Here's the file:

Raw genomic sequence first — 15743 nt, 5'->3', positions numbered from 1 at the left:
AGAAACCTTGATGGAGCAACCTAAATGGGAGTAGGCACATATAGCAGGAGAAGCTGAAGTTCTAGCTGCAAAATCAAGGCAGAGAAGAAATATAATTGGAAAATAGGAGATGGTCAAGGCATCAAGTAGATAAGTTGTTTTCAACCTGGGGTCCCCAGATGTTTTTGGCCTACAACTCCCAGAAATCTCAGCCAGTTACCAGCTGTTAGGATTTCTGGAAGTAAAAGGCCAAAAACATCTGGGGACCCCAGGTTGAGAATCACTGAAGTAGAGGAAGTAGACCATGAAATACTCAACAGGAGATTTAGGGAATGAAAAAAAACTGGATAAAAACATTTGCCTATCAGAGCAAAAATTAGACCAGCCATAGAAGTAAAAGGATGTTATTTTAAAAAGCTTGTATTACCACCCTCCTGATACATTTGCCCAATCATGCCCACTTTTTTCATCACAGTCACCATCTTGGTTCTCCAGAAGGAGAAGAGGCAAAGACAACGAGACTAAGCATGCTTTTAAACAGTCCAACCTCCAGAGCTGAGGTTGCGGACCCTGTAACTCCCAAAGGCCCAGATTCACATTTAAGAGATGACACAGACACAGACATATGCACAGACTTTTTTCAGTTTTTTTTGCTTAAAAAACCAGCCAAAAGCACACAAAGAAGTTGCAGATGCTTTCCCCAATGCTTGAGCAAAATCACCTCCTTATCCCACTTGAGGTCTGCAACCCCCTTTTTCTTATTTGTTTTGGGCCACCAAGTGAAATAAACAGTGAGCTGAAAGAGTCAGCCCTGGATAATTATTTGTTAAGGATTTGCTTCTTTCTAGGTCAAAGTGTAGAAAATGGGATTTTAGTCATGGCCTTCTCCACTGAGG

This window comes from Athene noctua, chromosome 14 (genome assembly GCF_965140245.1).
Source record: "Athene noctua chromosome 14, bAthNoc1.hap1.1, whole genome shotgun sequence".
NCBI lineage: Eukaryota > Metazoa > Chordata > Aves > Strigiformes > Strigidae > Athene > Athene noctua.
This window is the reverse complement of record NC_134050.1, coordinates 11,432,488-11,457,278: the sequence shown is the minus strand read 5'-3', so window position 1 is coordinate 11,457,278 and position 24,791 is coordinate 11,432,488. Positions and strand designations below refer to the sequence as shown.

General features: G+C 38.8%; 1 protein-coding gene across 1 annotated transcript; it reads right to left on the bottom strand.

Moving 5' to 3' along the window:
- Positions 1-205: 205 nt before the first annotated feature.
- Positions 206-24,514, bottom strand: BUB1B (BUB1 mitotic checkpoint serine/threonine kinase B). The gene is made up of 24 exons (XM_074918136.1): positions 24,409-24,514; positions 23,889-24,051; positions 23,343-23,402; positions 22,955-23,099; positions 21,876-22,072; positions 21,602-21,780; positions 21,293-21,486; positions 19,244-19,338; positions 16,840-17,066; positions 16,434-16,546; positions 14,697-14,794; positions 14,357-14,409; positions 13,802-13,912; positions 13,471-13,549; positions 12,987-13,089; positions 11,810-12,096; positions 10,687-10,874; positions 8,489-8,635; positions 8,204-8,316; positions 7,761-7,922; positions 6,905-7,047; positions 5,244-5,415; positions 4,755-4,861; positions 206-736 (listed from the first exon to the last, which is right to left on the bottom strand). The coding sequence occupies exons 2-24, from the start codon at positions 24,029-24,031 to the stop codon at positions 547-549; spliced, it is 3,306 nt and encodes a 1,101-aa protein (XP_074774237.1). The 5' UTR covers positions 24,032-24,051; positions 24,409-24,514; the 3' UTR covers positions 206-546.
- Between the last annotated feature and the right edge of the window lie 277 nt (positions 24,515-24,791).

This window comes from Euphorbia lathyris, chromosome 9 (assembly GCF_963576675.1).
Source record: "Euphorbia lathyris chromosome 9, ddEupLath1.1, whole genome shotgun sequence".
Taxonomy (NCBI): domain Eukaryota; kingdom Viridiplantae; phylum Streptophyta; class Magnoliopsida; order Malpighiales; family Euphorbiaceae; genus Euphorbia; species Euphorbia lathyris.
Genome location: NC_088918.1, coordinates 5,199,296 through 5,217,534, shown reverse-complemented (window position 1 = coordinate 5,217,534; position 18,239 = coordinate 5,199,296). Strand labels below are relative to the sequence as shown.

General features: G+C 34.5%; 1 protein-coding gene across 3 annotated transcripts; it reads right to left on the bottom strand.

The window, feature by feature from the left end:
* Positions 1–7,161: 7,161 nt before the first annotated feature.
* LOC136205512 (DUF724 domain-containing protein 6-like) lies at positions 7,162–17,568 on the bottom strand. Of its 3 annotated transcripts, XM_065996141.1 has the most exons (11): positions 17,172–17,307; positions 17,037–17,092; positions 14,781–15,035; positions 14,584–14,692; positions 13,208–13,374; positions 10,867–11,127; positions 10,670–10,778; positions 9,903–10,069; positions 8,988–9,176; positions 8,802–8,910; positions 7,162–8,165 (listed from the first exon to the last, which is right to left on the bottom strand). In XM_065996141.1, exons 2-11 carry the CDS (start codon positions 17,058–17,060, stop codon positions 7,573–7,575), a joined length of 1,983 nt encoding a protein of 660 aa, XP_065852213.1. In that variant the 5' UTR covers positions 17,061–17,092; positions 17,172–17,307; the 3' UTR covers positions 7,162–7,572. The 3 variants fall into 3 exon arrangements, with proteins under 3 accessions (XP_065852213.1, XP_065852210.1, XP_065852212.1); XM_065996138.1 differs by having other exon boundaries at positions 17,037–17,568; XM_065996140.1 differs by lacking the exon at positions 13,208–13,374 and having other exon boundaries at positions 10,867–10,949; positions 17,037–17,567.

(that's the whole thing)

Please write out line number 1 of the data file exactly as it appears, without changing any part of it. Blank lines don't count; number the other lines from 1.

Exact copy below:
Raw genomic sequence first — 15743 nt, 5'->3', positions numbered from 1 at the left: